Pamina Gräsle carried out a three-month internship with the Sakamoto Group, with support from the Erasmus+ programme. Originally from Germany, she has now returned to Heidelberg University to start her MSc thesis project in biochemistry.
Before she left, she took the time to answer some questions about her time at CBMR and what brought her here in the first place.
What attracted you to CBMR for an internship?
There are multiple factors that finally brought me to CBMR for an internship. My previous internship was in Edinburgh, which gave me plenty of positive experiences from going abroad into an unfamiliar country with a different language and culture. I was very interested in doing a further internship abroad and I was recommended CBMR in Copenhagen. At this point, I had already heard about its good reputation and high-quality metabolic research. With help from my supervisor in Scotland, I finally got a place in the Sakamoto Group. I was very happy about that. Due to the remarkable friendliness and openness in the facility, I really felt welcomed by CBMR’s international and English-speaking environment.
You had funding from Erasmus+ programme. Can you explain the programme?
Erasmus+ is the EU’s programme to support education, training, youth and sport in Europe. Its budget of €14.7 billion will provide opportunities for over four million Europeans to study, train, and gain experience abroad. Internships that overlapped the current lockdown period could be funded until the end, which helped me to cover ongoing costs.
What sort of research experiences did you get in the Sakamoto Group?
To be honest, I was fascinated by the high level of organisation and motivation in the Sakamoto group. Firstly, I learned how much more effective research can be when you are well organised and focused. Secondly, I was very grateful for the guidance of my supervisor, Danial, who supported me through every single step in the first weeks of my internship. It was an inspiring time where I learned a lot about different techniques and the pros and cons of using different methods. The regular group meetings helped me to understand how important critical thinking in research is, and how essential good planning is for the outcome. After each Journal Club, the subsequent “questions, guys?” was a possibility to actively think about current research and clarify issues. Although the lockdown period was quite challenging, I also had great support while writing up my Master’s internship report.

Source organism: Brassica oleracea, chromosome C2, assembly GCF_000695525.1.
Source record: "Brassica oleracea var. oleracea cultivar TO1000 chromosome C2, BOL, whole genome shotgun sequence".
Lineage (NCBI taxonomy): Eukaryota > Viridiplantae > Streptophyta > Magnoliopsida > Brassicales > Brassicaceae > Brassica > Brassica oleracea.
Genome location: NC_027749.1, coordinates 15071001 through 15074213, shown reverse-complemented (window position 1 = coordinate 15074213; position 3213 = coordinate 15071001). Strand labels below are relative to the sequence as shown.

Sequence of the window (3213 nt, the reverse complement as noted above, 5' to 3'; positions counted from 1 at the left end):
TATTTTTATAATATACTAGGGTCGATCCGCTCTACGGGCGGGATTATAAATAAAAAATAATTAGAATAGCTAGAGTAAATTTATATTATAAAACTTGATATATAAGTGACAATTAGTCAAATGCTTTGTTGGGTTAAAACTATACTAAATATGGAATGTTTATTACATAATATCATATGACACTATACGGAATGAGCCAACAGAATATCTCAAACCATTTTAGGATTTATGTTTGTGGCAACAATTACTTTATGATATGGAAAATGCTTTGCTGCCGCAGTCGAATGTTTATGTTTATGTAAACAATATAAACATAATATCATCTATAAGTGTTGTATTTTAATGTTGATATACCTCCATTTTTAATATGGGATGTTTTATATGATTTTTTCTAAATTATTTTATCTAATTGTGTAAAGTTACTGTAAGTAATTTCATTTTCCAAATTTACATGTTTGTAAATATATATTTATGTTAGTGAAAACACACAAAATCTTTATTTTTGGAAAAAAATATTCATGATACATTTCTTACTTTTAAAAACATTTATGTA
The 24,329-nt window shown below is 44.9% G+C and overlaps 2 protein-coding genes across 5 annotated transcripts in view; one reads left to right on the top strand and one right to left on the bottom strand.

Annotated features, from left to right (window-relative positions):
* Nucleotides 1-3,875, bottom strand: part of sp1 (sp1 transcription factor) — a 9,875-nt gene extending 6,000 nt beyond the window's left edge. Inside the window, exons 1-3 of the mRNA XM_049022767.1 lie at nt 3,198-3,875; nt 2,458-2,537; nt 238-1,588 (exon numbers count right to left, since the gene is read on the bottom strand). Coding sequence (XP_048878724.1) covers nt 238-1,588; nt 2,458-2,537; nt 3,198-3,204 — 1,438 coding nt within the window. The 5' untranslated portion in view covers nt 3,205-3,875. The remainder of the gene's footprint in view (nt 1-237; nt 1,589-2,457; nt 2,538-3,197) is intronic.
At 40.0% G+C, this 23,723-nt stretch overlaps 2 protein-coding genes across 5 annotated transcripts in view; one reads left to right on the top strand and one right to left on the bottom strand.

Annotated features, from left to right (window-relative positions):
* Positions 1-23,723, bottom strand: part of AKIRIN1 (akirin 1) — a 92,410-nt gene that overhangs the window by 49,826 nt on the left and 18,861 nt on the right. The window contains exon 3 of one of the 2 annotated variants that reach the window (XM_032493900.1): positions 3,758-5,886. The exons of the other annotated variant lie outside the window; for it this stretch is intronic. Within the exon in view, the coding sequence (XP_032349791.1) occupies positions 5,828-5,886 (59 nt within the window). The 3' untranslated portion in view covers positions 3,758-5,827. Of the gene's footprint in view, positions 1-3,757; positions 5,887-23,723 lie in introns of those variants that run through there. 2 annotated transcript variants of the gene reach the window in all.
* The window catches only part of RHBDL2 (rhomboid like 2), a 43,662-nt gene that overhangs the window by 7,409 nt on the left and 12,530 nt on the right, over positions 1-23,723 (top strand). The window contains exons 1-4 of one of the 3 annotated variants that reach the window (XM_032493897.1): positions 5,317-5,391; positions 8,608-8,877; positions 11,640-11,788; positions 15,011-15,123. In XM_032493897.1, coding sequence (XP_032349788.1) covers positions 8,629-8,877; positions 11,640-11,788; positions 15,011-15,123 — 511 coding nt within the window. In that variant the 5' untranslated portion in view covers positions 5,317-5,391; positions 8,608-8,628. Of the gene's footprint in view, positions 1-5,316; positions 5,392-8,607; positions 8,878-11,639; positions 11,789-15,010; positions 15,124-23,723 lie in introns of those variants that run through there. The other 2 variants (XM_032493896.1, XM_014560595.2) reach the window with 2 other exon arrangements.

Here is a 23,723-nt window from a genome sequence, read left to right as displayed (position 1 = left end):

What did you enjoy most about Copenhagen?
I must admit that the most fascinating thing for me was how Copenhagen is a real (!) bike city. I remember my first bike trip on the road with so many other cyclists and experienced the good infrastructure for bicycling. Unfortunately, I could not visit all places I wanted to, due tothe lockdown, but I really enjoyed the green parks and the city’s amazing architecture.
Do you have a final message for students considering an opportunity in Copenhagen or CBMR?
If you are looking for somewhere carrying out high-quality metabolic research, plus excellent support and equipment, CBMR is the place to be! The Center offers superb working conditions with an ideal environment for establishing international contacts, while gaining plenty of experience. In addition, Copenhagen is a perfect city to explore, with a wide range of cultural offerings to enjoy during your free time.
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